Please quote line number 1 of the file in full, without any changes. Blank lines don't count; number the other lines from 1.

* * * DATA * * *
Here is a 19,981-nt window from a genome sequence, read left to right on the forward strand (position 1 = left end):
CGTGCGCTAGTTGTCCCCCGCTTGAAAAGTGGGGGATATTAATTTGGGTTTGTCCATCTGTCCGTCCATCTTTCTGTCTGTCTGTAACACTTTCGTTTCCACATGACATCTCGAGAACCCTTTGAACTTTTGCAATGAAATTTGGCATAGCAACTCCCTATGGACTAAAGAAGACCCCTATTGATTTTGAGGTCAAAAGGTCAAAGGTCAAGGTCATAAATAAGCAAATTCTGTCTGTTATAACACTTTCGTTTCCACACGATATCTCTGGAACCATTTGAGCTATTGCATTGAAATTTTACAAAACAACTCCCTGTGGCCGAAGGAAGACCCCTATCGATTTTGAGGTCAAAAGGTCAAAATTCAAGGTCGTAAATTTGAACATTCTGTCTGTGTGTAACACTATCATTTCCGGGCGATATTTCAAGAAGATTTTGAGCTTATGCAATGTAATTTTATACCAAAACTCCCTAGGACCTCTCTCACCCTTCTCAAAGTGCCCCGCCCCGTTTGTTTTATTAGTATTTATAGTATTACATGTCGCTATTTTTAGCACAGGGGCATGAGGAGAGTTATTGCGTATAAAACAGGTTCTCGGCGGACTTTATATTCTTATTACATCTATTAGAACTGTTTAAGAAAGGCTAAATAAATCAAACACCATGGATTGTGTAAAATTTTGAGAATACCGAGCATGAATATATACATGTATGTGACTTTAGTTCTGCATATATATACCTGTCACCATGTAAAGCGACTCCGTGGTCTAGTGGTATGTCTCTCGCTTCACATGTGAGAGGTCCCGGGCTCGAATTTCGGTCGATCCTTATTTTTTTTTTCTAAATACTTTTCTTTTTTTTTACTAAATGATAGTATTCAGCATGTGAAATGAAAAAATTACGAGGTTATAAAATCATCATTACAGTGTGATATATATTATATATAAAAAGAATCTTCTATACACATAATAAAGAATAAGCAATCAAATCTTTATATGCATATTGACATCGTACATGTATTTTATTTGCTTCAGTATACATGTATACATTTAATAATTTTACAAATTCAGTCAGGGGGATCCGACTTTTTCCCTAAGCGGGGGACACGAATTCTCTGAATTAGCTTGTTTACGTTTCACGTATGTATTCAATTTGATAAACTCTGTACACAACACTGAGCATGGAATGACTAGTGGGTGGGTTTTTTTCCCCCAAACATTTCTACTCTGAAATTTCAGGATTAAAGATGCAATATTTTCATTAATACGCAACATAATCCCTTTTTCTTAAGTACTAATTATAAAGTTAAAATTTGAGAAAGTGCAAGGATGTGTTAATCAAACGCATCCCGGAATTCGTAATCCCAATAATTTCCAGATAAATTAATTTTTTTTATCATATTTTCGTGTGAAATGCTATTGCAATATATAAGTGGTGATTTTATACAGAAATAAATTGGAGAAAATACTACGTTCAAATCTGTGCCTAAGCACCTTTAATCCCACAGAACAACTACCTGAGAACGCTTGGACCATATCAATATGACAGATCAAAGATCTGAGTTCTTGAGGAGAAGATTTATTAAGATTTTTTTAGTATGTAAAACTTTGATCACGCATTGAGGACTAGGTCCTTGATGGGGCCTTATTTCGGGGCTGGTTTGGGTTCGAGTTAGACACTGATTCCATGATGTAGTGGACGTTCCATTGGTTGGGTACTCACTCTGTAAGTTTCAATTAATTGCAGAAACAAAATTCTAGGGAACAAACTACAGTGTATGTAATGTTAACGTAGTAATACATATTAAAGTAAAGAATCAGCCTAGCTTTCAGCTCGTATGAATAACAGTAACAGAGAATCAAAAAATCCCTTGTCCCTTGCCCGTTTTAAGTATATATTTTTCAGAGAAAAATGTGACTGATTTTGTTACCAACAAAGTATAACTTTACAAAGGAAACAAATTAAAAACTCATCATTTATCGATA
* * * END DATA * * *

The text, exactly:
Here is a 19,981-nt window from a genome sequence, read left to right on the forward strand (position 1 = left end):